The Messenger – World Premiere at Hot Docs

Hot Docs Press Conference

Hot Docs Press Conference

We have some very exciting exciting news.  The Messenger will have it’s World Premiere at the Hot Docs International Film Festival on April 28, 2015.  At the Press Conference, Canadian programmer Lynn Fernie introduced the film eloquently by asking, “Can we, and even do we, want to live in a world without birdsong?” The film garnered a lot of attention at the conference, and Su was interviewed for radio, television and print.  More on the Press Room page of this website.

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Producer Joanne Jackson (left) and Su Rynard (right)

The Messenger is a visually thrilling ode to the beauty and importance of the imperiled songbird, that contemplates our deep-seated connection to birds and warns that the uncertain fate of songbirds might mirror our own.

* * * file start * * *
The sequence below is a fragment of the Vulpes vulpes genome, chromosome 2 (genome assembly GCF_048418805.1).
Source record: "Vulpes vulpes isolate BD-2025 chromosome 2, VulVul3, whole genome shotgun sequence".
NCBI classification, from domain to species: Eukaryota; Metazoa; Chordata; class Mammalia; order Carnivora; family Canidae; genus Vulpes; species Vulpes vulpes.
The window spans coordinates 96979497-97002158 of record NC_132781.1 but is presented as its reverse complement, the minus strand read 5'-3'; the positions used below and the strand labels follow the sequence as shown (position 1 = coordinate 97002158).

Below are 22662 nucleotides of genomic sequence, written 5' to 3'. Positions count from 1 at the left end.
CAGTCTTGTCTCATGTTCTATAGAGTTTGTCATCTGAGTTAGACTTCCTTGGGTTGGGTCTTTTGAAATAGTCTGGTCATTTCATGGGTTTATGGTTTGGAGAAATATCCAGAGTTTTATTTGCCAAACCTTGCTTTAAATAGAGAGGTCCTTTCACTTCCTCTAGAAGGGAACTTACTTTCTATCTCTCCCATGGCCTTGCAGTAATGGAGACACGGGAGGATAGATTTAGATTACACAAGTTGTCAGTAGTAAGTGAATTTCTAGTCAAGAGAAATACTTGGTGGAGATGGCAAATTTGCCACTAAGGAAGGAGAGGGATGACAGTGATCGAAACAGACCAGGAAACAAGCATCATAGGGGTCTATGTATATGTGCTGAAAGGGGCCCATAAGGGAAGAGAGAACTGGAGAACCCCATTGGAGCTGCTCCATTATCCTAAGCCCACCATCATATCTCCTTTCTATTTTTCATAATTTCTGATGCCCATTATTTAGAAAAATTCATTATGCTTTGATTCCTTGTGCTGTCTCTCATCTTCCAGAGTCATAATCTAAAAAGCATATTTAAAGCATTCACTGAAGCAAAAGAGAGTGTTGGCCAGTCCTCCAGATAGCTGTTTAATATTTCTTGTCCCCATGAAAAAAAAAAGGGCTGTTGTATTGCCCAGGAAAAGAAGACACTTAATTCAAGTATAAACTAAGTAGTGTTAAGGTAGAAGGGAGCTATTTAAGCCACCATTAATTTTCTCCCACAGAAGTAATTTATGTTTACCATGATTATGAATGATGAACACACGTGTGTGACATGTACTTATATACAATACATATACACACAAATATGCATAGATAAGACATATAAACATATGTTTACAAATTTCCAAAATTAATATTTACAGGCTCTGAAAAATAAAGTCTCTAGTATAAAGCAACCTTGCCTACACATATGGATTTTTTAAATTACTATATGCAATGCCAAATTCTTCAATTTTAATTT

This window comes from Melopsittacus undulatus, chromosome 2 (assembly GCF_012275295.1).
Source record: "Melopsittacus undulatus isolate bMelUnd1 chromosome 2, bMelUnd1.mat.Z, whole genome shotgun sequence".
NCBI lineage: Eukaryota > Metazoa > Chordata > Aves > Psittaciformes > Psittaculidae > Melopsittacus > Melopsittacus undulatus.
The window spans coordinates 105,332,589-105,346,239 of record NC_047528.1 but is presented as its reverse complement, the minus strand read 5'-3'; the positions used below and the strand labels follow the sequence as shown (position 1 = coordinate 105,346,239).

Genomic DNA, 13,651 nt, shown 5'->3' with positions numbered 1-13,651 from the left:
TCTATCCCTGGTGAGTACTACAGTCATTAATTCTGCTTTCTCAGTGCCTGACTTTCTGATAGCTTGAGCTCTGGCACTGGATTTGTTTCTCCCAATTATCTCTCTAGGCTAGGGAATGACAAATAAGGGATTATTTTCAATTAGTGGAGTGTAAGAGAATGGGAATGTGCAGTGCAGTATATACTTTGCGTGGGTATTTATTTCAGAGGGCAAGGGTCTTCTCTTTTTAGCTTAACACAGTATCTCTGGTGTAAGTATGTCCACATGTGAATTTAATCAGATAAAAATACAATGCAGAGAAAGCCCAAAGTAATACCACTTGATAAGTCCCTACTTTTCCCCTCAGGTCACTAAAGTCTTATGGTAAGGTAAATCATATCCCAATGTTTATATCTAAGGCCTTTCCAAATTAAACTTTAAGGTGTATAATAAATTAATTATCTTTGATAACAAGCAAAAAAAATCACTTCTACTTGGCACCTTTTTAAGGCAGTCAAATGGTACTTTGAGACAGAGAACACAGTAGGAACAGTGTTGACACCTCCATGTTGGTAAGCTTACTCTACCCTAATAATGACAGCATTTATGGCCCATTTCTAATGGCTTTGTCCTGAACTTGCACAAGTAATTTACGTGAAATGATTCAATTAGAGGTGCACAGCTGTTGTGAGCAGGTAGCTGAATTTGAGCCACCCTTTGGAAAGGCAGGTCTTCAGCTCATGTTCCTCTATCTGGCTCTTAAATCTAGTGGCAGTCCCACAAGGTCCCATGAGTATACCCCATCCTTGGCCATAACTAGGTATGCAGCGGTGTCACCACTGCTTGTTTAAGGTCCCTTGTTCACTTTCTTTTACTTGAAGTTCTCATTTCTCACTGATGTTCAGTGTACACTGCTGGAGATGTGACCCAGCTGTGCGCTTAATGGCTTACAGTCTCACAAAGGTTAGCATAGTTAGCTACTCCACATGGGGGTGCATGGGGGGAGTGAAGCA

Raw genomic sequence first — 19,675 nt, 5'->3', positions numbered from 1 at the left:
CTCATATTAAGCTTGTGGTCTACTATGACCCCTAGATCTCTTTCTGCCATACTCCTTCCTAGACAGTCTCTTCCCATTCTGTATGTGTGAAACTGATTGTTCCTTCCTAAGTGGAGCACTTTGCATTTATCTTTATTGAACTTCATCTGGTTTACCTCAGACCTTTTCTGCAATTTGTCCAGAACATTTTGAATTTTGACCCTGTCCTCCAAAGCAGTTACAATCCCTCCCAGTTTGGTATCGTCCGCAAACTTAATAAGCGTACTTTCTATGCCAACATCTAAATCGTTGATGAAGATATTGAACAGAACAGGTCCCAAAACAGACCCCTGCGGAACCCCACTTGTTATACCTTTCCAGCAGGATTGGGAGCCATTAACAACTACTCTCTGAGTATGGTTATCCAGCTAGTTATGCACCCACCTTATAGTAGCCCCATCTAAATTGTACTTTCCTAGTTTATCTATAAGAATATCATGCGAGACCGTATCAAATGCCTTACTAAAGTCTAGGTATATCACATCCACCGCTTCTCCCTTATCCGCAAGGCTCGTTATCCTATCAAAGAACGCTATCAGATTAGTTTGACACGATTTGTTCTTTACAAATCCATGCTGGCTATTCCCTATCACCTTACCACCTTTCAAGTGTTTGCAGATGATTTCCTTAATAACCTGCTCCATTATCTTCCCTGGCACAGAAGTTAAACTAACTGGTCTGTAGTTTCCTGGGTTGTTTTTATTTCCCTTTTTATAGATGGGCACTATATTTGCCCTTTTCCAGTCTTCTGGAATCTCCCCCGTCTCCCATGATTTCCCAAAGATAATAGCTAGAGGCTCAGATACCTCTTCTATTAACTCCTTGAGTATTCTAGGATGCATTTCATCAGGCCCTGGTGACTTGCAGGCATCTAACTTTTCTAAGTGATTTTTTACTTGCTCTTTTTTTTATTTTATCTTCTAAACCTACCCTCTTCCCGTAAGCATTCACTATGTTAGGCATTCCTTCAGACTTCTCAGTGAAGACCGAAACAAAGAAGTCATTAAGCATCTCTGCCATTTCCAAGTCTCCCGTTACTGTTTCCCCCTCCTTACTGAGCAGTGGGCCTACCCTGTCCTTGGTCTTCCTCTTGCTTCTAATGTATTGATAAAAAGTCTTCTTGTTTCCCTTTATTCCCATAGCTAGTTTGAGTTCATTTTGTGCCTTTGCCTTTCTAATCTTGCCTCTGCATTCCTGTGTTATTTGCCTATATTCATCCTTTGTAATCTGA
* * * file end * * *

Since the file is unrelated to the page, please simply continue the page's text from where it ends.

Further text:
On one level, The Messenger is eco-alert as art – a skillfully told character first-person p.o.v. about the mass depletion of songbirds on multiple continents, and about the compassionate people who are working to turn the tide. According to international expert Dr. Bridget Stutchbury, who is featured in the documentary, we may have lost almost half the songbirds that filled the skies fifty years ago.

On another level, The Messenger is an engaging, three-act emotional journey, one that mixes its elegiac message with hopeful notes and unique glances into the influence of songbirds on our own expressions of the soul. For example, a German composer, DJ and bird-watching enthusiast, Dominik Eulberg, incorporates bird-sounds seamlessly into techno music and introduces us to the use of birdsongs in Wagnerian opera.